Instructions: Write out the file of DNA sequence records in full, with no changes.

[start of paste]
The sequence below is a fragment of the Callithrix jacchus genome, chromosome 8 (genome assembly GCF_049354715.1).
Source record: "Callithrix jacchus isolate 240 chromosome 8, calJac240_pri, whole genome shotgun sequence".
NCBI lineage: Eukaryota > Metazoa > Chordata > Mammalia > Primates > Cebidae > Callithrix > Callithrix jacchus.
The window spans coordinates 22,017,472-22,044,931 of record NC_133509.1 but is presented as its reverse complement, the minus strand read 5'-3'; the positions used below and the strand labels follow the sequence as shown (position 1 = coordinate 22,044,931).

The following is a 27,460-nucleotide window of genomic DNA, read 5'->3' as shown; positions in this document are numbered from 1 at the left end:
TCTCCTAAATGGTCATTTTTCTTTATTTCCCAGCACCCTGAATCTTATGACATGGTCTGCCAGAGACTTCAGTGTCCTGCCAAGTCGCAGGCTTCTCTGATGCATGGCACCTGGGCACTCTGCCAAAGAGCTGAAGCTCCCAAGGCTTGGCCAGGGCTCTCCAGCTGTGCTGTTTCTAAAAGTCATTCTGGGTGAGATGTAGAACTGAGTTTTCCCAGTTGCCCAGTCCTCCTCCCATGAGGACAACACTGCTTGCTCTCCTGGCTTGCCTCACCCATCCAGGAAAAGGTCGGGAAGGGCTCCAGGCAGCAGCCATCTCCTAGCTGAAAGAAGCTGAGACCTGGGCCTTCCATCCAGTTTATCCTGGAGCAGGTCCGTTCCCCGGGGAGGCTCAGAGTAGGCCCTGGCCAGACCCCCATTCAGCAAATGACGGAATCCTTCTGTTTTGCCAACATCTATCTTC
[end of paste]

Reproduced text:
The sequence below is a fragment of the Callithrix jacchus genome, chromosome 8 (genome assembly GCF_049354715.1).
Source record: "Callithrix jacchus isolate 240 chromosome 8, calJac240_pri, whole genome shotgun sequence".
NCBI lineage: Eukaryota > Metazoa > Chordata > Mammalia > Primates > Cebidae > Callithrix > Callithrix jacchus.
The window spans coordinates 22,017,472-22,044,931 of record NC_133509.1 but is presented as its reverse complement, the minus strand read 5'-3'; the positions used below and the strand labels follow the sequence as shown (position 1 = coordinate 22,044,931).

The following is a 27,460-nucleotide window of genomic DNA, read 5'->3' as shown; positions in this document are numbered from 1 at the left end:
TCTCCTAAATGGTCATTTTTCTTTATTTCCCAGCACCCTGAATCTTATGACATGGTCTGCCAGAGACTTCAGTGTCCTGCCAAGTCGCAGGCTTCTCTGATGCATGGCACCTGGGCACTCTGCCAAAGAGCTGAAGCTCCCAAGGCTTGGCCAGGGCTCTCCAGCTGTGCTGTTTCTAAAAGTCATTCTGGGTGAGATGTAGAACTGAGTTTTCCCAGTTGCCCAGTCCTCCTCCCATGAGGACAACACTGCTTGCTCTCCTGGCTTGCCTCACCCATCCAGGAAAAGGTCGGGAAGGGCTCCAGGCAGCAGCCATCTCCTAGCTGAAAGAAGCTGAGACCTGGGCCTTCCATCCAGTTTATCCTGGAGCAGGTCCGTTCCCCGGGGAGGCTCAGAGTAGGCCCTGGCCAGACCCCCATTCAGCAAATGACGGAATCCTTCTGTTTTGCCAACATCTATCTTC